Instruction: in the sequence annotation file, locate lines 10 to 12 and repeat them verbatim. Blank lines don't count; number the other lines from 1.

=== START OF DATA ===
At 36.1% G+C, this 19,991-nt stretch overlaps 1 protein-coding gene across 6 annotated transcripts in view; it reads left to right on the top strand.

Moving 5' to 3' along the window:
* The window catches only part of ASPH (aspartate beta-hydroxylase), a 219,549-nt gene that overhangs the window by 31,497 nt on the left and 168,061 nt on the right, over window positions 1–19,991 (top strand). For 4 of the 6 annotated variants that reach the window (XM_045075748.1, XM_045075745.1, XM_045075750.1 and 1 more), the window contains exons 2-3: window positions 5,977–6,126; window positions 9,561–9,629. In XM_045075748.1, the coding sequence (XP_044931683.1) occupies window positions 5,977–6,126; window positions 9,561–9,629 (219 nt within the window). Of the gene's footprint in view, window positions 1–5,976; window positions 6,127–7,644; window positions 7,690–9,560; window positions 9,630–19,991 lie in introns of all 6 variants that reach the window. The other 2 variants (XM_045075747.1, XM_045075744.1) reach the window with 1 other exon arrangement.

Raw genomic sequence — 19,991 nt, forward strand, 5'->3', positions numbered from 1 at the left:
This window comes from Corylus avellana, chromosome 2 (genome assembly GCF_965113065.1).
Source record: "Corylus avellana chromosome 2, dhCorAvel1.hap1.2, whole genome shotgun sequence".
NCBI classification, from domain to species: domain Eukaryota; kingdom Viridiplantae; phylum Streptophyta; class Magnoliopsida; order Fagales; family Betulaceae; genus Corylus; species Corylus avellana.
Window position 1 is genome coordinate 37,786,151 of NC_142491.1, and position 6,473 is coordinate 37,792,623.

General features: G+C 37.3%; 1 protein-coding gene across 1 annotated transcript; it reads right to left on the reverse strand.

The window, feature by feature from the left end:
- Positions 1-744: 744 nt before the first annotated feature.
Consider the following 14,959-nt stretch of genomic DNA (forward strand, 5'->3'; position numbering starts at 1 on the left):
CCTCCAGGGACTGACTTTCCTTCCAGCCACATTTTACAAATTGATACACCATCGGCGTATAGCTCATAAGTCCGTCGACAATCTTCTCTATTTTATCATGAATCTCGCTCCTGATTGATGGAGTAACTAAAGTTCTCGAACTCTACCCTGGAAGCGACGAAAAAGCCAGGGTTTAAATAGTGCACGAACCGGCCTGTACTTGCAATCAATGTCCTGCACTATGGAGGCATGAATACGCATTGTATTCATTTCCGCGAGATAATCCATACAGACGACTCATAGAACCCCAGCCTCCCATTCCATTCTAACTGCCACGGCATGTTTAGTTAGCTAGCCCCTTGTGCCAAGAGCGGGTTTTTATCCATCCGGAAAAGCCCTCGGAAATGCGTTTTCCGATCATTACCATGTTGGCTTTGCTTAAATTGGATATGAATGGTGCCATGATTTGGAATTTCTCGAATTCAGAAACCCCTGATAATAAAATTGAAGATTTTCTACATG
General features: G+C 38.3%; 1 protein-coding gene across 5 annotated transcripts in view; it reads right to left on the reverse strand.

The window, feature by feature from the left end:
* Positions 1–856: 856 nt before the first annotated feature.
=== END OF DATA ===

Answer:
The window, feature by feature from the left end:
- Positions 1-744: 744 nt before the first annotated feature.
Consider the following 14,959-nt stretch of genomic DNA (forward strand, 5'->3'; position numbering starts at 1 on the left):